Paradise Church - Sunday Service 9:30 am

Our Church ...



        The church history begins in the year of 1849. A meeting was held between the Lutherans and the Reformed to erect a meeting house. Alith Bieber was the chairman of the meeting. He was a Lutheran.

        They named a slate of officials for the church consisting of two elders from the Lutheran Church, Jacob Wansettler and John Bieber, two elders from the Reformed Church, Jacob Lynn and Adam Sinning, two deacons from the Lutheran Church, Elith Bieber and John Hawn, and two deacons from the Reformed Church, John Messerly and Louis Thoman.

        George Messerly from the Reformed Church and Jacob Beard, from the Lutheran Church made up the building committee. Three trustees, John Vonogle, Louis Thoman and Abraham Miller, were appointed to see after the land for the burying ground and to erect a meeting house.

        On April 14, 1849, the building of the meeting house was given to Michael Vonogle for the sum of $426.00. He was to have it fmished in four months from the date of sale.

        August 28, 1849 was the day of the laying of the cornerstone. The sum of $11.55 was given by spectators as donations for the construction of the building. May 9, 1850 was the day on which the consecration of the meeting house took place and donations of $11.66 were given.

        The meeting house was located directly across the street from our present building in the northwest comer of our present cemetery. It was a white frame building 32' x 40' with two doors facing west. Our present church has two doors facing east. The Reformed congregation held services one Sunday while the Lutherans held services the next.

        According to strict custom the men sat on the right side of the church while the women sat on the left side. I know many of you remember when the men sat in the back of the church and had their Sunday school class while the women sat in the front on the opposite side and had their class.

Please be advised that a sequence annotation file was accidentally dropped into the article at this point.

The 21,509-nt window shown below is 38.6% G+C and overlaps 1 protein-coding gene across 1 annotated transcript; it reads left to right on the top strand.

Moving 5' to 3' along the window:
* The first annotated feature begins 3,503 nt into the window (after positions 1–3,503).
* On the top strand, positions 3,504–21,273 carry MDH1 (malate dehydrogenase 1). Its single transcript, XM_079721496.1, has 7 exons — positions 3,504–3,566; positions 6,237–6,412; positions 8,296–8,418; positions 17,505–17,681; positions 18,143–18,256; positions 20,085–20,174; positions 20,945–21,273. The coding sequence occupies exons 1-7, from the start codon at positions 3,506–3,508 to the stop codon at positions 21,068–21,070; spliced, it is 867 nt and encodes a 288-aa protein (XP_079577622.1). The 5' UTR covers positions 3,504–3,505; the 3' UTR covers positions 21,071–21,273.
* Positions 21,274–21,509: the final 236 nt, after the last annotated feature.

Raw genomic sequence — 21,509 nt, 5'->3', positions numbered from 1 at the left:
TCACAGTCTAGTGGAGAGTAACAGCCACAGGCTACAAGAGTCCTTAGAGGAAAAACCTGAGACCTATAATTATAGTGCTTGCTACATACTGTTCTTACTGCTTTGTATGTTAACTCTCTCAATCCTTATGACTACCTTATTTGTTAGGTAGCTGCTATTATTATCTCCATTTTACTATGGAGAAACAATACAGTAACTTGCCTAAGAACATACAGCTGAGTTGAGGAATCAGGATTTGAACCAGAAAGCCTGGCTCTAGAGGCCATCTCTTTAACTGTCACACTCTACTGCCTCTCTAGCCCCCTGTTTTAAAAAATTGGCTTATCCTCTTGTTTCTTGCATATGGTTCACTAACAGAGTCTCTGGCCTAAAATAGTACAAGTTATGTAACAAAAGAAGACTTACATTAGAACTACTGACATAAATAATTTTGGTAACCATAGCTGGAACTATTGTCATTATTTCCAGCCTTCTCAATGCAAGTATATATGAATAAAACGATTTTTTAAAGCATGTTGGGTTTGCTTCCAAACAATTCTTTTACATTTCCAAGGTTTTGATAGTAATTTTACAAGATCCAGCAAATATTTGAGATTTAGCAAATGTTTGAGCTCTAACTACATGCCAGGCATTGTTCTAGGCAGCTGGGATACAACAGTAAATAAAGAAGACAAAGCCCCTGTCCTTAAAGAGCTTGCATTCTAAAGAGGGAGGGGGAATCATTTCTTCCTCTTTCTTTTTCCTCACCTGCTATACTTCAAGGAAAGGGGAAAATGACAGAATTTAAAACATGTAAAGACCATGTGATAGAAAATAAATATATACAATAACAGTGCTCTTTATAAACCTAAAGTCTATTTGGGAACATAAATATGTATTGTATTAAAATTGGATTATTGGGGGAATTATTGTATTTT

In the summer of 1879, the joint church celebrated their thirtieth anniversary. At that time, the Reformed Church had eighty members guided by Daniel Fink, George Messerly and David Heintzelman as elders and Samuel Thoman and Samuel Rupert as deacons.


The fire ...


        On a Sunday in the year of 1880, as members of the Reformed congregation were on their way to worship, the members saw the meeting house in flames. After saving what they could and watching the building burning to the ground, they went to a nearby school house to hold their services. At that time Joseph Miller, a member of the church, had a new barn. It was decided to hold services there. The members sat on planks. The barn is located at the end of New Buffalo Road, on the site of the present Green Valley Acres Sod Farm.

        In July, 1881, a class of thirteen was confirmed in that barn. The class consisted of Oscar Heinzleman, Phil Heinzleman, Freeman Lynn, who was Gail Crowe's grandfather, E. G. Moff, who was Bob Moffs grandfather, Franklin Smith, Celestia Heintzleman, Luella Heinzleman, Juliane Messerly, Minervi Messerly, Lydia Messerly, Sarah Crowe I, Sylvania Flickinger, and Andy Hushour.

        Cindy Sloan and Chad Herron are of the seventh generation that has attended this church. These are the children of our organist Gayle Herron. Many of our present day members have descended from the early founders of our church such as the Moffs, the Dietrich's, the Cooley's, Gertrude Greasel, Doris Bishop, Elda Lesher, and our family the Beard’s.


A New Beginning ...


        Plans were made to build a new church. Three members offered ground for the construction site, Joseph Heinzleman, Joseph Miller, and Andrew Lynn. It was decided to accept the Lynn offer since the land was directly across the road from the cemetery. The deed held by our church today says the land was given to the church for religious purposes. But at any time the church should disband, the land reverts back to the Lynn family.

        The Lutherans decided to build their own church on Western Reserve Road. To this day, it is known as Paradise Lutheran Church.

        The bricks in our present church were made and burned by the members right here on the church grounds. One of my earliest memories was hearing my grandmother tell of my grandfather who practically lived here at the church while he was burning bricks.